Submissions invited for the inaugural issue of the Journal of Literary and Cultural Studies. The Journal is being launched from this year to commemorate the Birth Centenary of legendary English Professor Late P. S. Sastri (Nagpur University). It’ll be published thrice a year and shall cover interdisciplinary research in all forms and genres of literature, art, and culture such as fiction, folklore, film/ theatre, travel writing, popular culture, translation, gender and sexuality studies, ecocriticism, globalization and urban studies, race, ethnicity, subaltern and Dalit studies, and all related areas.
Panel submissions for the East Texas Writing Festival may be creative writing or craft-related essays. Work should be submitted as an attachment on the registration form. Visit www.letu.edu/writingfest for more information on the festival. Guidelines are provided below for each genre:
- Fiction/Nonfiction – Submissions are not to exceed 2500 words in total and should be submitted in a single document.
- Poetry – Submit up to five poems in a single document.
All submissions should include your name and email address located on the first page.
For centuries, the close ties between Britain and Germany have found expression not least on the level of personal travel. Travellers came from Britain to Germany for a host of occasions and with the most diverse aims, expectations, and preconceptions. This conference explores the reports produced about their experiences in German lands by travellers from England, Scotland, and Ireland since the Middle Ages.
The Northeast Popular Culture Association (NEPCA) will hold its 2020 conference October 23-24 at Southern New Hampshire University in Manchester, NH.
The Travel Studies Area of NEPCA invites paper proposals on the subject of travel and tourism, broadly conceived. Paper proposals may include (but are not limited to) analysis and critical perspectives on topics such as:
Call for Papers for Critical Insights: Life of Pi (2020)
ABSTRACT SUBMISSION DEADLINE EXTENDED UNTIL MARCH 1, 2020
This is a call for chapter proposals for a forthcoming edited collection on the 2001 philosophical novel Life of Pi by Canadian author Yann Martel. This volume will be published in Fall 2020 by Salem Press as part of the following subseries of their Critical Insights collection: https://www.salempress.com/ci_works.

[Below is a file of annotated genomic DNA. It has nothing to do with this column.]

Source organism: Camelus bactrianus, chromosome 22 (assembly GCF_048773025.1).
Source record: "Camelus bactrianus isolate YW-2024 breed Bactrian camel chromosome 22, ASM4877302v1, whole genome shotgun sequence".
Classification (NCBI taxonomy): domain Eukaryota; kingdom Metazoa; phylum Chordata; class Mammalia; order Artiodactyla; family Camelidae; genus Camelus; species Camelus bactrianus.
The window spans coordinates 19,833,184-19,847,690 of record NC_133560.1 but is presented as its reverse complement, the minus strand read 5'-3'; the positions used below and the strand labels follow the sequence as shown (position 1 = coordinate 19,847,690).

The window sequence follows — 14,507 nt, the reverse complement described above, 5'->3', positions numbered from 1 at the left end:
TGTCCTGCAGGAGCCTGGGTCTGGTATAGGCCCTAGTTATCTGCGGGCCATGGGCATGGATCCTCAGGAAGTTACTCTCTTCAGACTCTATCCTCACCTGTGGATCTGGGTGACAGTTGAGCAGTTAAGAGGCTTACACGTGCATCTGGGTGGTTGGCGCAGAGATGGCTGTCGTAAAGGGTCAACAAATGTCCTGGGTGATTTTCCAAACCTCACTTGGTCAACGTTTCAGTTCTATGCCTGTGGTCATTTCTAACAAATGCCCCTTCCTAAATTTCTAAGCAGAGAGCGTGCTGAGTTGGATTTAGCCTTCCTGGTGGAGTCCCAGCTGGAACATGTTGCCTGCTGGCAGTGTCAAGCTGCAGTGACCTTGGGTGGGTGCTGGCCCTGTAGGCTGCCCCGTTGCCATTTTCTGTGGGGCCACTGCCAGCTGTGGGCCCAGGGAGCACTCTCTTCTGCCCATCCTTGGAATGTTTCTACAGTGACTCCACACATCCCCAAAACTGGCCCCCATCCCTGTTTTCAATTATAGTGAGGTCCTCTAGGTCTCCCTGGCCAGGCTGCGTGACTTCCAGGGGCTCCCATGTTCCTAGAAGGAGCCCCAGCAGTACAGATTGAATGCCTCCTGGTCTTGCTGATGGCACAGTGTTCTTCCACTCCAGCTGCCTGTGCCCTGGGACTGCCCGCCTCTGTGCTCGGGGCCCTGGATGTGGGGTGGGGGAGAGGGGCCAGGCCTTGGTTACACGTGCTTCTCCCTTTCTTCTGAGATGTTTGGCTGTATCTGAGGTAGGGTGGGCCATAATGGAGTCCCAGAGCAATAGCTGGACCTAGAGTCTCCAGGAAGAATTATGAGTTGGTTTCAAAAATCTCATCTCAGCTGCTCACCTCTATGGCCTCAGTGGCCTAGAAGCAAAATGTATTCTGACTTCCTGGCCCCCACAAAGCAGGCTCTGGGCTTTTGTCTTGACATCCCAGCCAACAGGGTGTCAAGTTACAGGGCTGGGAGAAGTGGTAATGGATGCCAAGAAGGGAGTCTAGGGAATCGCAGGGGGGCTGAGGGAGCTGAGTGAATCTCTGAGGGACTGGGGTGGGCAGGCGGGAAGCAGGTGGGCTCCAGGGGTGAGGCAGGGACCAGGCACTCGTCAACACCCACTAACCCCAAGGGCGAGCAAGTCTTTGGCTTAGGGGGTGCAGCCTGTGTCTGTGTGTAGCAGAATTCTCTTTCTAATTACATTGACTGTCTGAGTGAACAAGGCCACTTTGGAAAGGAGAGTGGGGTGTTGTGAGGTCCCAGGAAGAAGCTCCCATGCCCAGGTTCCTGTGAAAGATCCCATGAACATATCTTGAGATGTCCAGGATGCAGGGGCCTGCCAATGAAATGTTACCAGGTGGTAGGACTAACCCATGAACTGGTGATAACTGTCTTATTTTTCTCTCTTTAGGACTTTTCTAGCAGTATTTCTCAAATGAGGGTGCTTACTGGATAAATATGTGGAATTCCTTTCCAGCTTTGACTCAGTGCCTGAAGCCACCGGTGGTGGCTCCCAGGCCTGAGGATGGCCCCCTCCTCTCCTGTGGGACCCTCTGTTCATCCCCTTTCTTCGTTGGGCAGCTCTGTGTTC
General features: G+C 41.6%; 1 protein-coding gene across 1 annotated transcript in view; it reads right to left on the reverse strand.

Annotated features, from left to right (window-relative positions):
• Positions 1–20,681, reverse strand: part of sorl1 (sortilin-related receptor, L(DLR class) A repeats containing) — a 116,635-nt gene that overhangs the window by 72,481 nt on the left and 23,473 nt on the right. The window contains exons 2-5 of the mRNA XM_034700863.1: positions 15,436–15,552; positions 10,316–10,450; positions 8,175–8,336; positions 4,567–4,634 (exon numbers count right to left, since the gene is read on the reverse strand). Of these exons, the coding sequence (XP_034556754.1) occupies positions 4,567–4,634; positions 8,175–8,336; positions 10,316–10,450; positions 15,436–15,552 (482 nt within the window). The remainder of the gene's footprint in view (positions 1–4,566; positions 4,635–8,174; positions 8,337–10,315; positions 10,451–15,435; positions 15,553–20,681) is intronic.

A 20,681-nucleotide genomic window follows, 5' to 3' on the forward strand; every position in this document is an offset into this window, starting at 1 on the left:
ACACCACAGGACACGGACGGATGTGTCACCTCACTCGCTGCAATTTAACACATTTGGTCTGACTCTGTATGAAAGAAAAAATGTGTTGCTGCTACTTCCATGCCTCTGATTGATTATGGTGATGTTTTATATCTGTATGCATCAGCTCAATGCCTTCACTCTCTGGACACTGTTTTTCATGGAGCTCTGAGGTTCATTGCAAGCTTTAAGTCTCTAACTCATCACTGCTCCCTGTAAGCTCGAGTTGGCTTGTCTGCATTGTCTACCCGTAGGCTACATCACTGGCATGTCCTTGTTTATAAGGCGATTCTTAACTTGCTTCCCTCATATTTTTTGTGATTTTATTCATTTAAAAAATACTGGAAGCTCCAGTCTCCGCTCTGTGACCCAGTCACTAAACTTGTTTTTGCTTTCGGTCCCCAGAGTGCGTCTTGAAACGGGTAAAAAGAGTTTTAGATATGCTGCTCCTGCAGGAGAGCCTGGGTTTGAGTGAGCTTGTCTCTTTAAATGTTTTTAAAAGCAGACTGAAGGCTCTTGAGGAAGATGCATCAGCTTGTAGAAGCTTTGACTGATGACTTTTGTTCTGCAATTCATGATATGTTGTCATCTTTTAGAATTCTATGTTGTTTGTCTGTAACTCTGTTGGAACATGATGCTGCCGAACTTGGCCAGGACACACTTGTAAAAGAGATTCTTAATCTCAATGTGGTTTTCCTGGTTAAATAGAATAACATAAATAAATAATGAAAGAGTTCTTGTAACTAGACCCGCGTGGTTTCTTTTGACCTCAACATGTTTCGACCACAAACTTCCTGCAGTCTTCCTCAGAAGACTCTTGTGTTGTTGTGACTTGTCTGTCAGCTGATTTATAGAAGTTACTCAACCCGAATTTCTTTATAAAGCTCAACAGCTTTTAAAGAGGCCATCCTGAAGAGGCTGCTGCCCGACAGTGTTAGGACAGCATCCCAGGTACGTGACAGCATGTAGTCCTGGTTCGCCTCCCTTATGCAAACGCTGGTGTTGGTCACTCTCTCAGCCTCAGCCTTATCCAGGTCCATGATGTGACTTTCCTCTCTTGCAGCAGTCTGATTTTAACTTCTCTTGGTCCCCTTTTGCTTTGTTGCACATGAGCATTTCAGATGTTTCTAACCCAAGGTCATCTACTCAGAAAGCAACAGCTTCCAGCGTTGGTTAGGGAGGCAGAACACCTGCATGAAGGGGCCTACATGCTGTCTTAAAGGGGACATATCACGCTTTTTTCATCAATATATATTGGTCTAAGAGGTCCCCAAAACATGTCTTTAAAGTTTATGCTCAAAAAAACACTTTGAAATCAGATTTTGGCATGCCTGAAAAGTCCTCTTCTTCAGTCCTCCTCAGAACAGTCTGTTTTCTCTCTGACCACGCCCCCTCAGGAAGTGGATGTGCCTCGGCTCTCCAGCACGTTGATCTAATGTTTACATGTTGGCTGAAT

In line with the expectations of the Critical Insights series, I ultimately seek essays that:
Destination – the word itself concerns both journey and journey’s end. For this issue of Oxford Research in English, we invite articles that delve into arrival and setting forth in literature, as well as the textual, intertextual and extratextual ways one can examine literary places and spaces. “Destination” derives from the Latin dēstināre—to resolve, to determine, to destine— before journeying into French and arriving in English.
The city has been a zone of contention for a considerable amount of time in literature—a producer of narratives as well as a consumer. These cities have embodied their characters and their narratives in a way that is reflective of the city’s topology, genealogy, and living archaeology. Literature, therefore, often serves to excavate the cities through its representations, and is also, in turn, unearthed. Rather than visualising the city as a null-space that exists horizontally to frame the literary work, the cities in literary works across its myriad cultural and national histories have turned more serpentine, more transgressive, and have moved in unpredictable trajectories.
The William Dean Howells Society welcomes proposals for two sessions at the 31st annual conference of the ALA in San Diego, CA from May 21-24, 2020.
HOWELLS OUT WEST
Though born and raised in Ohio, William Dean Howells is often considered the prime shaper and protector of what Nancy Glazener terms the “northeastern urban bourgeoisie” because of his stewardship of the elite east coast literary magazines The Atlantic Monthly and Harper’s. Inspired by our transition from Boston back to the West Coast for ALA 2020, for this panel we seek presentations on Howells’s equally important relationship with the American West, broadly construed.
Topics may include, but are not limited to:
The Margaret Fuller Society welcomes proposals for two sessions at the 31st annual conference of the ALA in San Diego, CA from May 21-24, 2020.
1) Traveling with Margaret Fuller
The 53rd Annual Conference of the Victorian Studies Association of Ontario
Glendon College, York University, 25 April 2020
Jody Berland, York University
Susan Hamilton, University of Alberta
Call for Papers
Light in Dark Places: Victorian Animals and Human Interventions
The Lincoln Humanities Journal (ISSN 2474-7726) is requesting article submissions for its 8th special issue, to be published in December 2020, on the topic of Travel Narratives and Real-Life Fiction. Contributors are invited to examine specifically (a) the evolving forms of life-writings (biographies, autobiographies, memoirs, diaries, blogs, etc.) as they pertain to travel; (b) the intersection of fictional and factual travel narratives, and (c) the emotional, economic, socio-political, environmental, physiological, and literary aspects of travel (in reality and in fiction; by land, sea and air; on earth and in outer space).
HJEAS (the Hungarian Journal of English and American Studies) 2021 spring issue will be dedicated to the British seaside resorts with a rich history of reflection across the arts.
“Queer Crossings, Unruly Locales, 1500-1800”
University of California, Santa Barbara
Conference Date: February 28-29, 2020
Abstracts Due: December 5th, 2019 (Extended Deadline)
“Edges of Transatlantic Commerce in the Eighteenth Century”